This comes up in my feed today:
I go to retweet it, but stop. How do I know this is true? It’s a little alarm bell that goes off now when something seems just a little too perfect.
I right click on the image, search by image.
I look at the URLs, and I see “mlive.com”. I also note the “/news/ann-arbor/” file structure, which makes me think this is local news. That’s promising, if this is an account of a local story. I click through.
This is gold. A local account from a local paper of a story that happened locally years ago. The photo has a credit, and we have more information.
And I’m more informed now. I first looked at this photo and my mind naively assumed it was the South. Not consciously, but subconsciously. As I read the story I learn more about early efforts to celebrate Martin Luther King, new perspectives on how dangerous it was in some parts. I actually, I do a bit more than that, because the story makes me tear up a bit. Read it yourself, and you’ll see what I mean.
The whole process here takes a few minutes, and that’s only because reading the article takes a bit of time. The process of finding the article took ten seconds. In the end, I moved from senseless retweeting to actually learning something about our history.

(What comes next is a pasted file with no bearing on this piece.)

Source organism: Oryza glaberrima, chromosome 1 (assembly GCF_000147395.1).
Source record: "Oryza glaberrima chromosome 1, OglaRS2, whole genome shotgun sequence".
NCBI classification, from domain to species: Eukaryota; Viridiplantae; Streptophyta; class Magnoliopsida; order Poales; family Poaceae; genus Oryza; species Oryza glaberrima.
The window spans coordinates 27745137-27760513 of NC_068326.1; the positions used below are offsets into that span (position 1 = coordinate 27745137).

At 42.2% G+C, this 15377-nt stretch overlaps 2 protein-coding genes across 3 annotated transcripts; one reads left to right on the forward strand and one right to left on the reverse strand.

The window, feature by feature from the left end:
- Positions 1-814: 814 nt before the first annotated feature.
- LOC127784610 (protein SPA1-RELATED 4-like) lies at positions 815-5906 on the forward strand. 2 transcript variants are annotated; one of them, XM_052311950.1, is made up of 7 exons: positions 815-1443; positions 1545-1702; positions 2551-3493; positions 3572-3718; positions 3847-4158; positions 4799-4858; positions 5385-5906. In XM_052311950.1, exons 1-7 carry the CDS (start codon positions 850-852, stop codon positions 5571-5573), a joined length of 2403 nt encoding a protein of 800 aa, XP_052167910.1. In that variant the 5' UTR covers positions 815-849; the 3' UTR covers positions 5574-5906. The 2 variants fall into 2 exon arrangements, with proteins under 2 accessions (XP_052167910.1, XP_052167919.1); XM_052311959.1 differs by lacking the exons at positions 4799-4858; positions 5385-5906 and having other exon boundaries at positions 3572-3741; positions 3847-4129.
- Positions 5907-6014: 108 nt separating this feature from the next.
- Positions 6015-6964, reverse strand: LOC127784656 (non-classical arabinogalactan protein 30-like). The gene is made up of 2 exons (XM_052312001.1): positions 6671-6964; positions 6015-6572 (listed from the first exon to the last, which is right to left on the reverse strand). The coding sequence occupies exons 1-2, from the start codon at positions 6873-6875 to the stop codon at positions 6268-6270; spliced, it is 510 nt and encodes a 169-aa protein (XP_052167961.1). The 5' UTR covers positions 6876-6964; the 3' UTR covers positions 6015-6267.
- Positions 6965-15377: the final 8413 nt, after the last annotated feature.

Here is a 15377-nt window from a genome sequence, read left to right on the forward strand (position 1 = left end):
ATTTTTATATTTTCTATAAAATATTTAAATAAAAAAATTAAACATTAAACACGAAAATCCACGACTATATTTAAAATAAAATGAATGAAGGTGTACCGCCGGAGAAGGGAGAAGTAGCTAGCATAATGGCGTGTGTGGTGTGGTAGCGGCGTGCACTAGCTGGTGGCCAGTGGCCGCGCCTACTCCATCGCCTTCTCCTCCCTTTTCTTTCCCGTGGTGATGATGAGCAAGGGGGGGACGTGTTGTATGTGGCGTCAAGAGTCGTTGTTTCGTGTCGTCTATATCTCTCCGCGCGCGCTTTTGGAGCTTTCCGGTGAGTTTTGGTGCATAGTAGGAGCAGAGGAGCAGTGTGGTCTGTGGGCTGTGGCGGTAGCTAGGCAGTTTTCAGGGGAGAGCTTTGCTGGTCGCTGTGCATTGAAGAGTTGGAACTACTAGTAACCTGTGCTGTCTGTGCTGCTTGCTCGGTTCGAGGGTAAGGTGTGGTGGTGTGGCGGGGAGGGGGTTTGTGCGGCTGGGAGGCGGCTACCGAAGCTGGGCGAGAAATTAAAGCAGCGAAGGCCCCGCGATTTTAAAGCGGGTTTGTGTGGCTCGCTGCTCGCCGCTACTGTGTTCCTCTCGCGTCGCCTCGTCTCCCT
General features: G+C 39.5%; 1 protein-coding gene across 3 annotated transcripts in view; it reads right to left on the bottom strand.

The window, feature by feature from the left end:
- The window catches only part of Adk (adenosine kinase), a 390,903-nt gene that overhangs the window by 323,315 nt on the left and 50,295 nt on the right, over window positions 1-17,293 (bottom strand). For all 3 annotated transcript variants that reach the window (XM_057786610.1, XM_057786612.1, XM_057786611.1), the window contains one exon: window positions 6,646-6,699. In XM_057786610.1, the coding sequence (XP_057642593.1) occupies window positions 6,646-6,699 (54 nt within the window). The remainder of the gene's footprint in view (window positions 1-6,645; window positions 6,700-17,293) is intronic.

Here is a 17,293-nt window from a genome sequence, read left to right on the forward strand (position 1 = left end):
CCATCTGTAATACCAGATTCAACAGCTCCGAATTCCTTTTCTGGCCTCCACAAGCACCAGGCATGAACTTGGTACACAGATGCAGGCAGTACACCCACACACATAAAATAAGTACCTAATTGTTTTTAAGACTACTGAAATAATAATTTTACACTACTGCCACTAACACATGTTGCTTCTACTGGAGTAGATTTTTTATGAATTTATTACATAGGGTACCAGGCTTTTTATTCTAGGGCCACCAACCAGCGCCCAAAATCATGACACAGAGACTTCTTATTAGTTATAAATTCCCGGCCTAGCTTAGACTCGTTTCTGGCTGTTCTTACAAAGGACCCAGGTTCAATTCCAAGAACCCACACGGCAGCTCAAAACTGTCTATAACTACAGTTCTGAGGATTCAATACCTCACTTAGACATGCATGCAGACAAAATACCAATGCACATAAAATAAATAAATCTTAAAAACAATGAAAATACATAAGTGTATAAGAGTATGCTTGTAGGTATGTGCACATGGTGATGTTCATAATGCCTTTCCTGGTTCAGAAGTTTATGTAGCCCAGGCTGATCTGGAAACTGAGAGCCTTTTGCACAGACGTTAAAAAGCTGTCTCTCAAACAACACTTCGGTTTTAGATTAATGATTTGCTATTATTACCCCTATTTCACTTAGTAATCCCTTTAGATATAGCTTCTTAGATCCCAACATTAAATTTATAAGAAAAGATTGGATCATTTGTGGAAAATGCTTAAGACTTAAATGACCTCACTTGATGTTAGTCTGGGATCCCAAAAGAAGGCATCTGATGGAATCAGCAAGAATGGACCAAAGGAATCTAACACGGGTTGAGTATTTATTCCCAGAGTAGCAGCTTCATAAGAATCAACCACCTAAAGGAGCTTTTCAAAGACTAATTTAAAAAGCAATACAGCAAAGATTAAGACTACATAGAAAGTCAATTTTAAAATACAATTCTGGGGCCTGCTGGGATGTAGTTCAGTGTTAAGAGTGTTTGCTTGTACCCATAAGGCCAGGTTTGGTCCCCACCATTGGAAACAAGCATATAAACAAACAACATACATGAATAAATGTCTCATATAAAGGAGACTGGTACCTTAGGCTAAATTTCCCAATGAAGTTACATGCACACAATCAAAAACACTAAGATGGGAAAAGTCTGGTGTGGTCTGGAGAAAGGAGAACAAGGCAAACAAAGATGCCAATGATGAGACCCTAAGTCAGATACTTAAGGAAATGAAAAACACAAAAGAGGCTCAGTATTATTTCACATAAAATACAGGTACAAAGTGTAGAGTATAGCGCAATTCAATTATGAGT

I think some people think this stuff — Google Reverse Image, doing a Google Scholar search, looking up whois information on sites — is all just so *small* compared to Big Questions and Critical Thinking etc etc etc. And maybe it is.
But if you can imagine a life of these little habits, each one of which pushes you to dig a little deeper, explore a bit more, dive in a little further — I believe this is the way we start to build a better sort of society, a better sort of digital practice. We start with these habits, we move outward to questions, and deeper into reading. But without the habits, you won’t even start.